Objective vs. Subjective Data in EMS: How to tell the difference
At first, the difference between objective and subjective data seems to be pretty simple….but dig into the data that EMS collects and you can easily find yourself second guessing just what you thought was straightforward about it.
The truth is, however, that it IS simple; we tend to overcomplicate things when we focus too heavily on them. So let’s talk about it…
Meriam Webster defines objective as an adjective “involving or deriving from sense perception or experience with actual objects, conditions, or phenomena.” This tells us that something objective can be understood by utilizing our five senses; it is either a measurement or an observation that we take note of.
A perfect example of objective data in EMS is response times. The time it takes for a unit to respond, from dispatch to on-scene of a call, can be measured with geographical analytics.
Other examples of objective data in EMS are:
- Destination time
- Chart completion time
- Time on/off chest (CPR) time
- CPR depth/rate
- EDM time to dispatch
Something that is subjective is often defined as arising out of or identified by means of one’s perception of one’s own states and processes. This is where things tend to get tricky and lead us into some rough waters. Subjective data can be gathered from multiple sources but most typically comes from the patient relaying information to the provider, and the provider relaying that information back without the use of their five senses.
For example: if a patient tells the provider they have had chest pains on and off for the past two weeks, that is subjective, it cannot be proven other than being told that is the case by the patient.
One of the most common pieces of subjective information we receive in EMS is the report of pain. Pain is subjective! The patient is relaying what their pain is to the provider and, unfortunately, there is no exact way to measure the validity of the pain scale!
To keep subjective data in EMS simple, we must ask ourselves a few questions:
- Did the patient relay this information or can it be measured?
- Did the provider observe this information?
- Is this information observable by the five senses?
- Can this information be verified?
Objective vs. Subjective Examples
Let’s pick through a scenario to separate the findings into subjective and objective categories:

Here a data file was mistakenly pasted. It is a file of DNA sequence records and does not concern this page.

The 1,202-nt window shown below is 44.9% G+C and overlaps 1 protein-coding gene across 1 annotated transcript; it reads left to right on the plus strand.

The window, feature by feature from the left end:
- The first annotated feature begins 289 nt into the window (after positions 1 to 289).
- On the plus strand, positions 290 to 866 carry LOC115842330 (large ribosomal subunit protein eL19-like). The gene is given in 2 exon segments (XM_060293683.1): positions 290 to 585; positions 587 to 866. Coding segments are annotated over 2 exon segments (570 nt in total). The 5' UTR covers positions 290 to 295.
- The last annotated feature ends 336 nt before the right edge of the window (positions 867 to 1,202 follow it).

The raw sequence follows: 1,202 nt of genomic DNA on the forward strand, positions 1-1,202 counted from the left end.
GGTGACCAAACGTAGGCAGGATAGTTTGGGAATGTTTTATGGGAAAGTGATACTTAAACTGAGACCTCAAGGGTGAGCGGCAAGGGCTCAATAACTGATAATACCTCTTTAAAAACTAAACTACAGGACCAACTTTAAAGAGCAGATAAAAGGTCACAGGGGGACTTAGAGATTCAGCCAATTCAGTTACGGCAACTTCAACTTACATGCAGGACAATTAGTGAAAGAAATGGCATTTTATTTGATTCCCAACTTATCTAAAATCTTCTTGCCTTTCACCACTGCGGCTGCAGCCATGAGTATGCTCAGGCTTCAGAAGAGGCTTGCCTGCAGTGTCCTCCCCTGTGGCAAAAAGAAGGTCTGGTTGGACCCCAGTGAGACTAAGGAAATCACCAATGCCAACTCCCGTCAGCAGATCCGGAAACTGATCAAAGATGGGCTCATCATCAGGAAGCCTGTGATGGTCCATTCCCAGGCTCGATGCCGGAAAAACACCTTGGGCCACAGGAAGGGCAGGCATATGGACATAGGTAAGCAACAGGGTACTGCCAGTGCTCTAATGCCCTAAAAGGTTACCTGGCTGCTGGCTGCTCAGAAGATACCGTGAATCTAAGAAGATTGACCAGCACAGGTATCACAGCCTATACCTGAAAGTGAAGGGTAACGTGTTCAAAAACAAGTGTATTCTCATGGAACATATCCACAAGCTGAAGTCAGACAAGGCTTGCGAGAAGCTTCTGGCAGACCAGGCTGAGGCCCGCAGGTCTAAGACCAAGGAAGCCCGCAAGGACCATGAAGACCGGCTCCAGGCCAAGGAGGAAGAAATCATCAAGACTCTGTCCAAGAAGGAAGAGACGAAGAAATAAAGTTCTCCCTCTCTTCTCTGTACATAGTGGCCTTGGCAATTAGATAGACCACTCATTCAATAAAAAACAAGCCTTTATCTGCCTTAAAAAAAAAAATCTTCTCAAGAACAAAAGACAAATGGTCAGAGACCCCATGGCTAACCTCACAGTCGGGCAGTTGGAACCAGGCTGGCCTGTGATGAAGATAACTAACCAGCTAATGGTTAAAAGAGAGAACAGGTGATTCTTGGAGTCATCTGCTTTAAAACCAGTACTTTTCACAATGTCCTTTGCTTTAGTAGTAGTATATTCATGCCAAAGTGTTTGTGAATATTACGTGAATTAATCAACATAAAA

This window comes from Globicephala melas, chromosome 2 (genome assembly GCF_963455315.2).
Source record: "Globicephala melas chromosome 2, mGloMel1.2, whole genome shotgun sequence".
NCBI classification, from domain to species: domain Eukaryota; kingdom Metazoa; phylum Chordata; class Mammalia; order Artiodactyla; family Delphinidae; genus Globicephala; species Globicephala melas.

As an EMS administrator, you begin reviewing a record in which the narrative states the crew responded to a 52-year-old male patient who is diaphoretic, pale, and who stated: “My chest hurts!” Per your provider’s documentation, the patient’s initial respirations are 28 times a minute, and their heart rate is 120 beats per minute. The provider relays that the patient grabs his chest and states “it really hurts, please help, I’m in so much pain.” The provider documents the patient’s pain at a 10 out of 10 on the Wong-Baker pain scale score. The provider then notes that the patient was hooked up to EtCO2 monitoring by the first responding Fire Department upon their arrival and a 12 lead was performed prior to moving the patient which showed a rhythm of Sinus Tach and 3mm elevation in the lateral leads with reciprocal changes. They relay that the patient’s initial blood pressure is 210/140. The provider treats the patient by starting an IV and giving Nitroglycerine and Aspirin. You note that the crew was on scene for 45 minutes before transport and that they spent 32 minutes at their destination.
Let’s break this down:
- Objective data:
- 52-year-old male
- Respirations 28
- Heart rate of 120
- Diaphoretic and pale
- EKG shows Sinus Tach with 3mm lateral ST elevation and reciprocal changes
- Blood pressure is 210/140
- 45-minute on-scene time
- 32 minute destination time
- Subjective Data
- The patient has chest pain
- Chest pain is 10/10 on the Wong-Baker pain scale
Why is the patient’s chest pain subjective? Because the patient is relaying this to the provider and there is no measurable way to observe this finding with the five senses. On the other hand, the diaphoresis and paleness of the patient is objective because these are observable findings that are visible to the provider.
Do you now have a better understanding of objective vs. subjective data within EMS? Many data sets that EMS administrators encounter and deal with can quickly become tricky to decipher; however, if you stick to the root of the information and keep it simple, you will be successful! You’ve got this!
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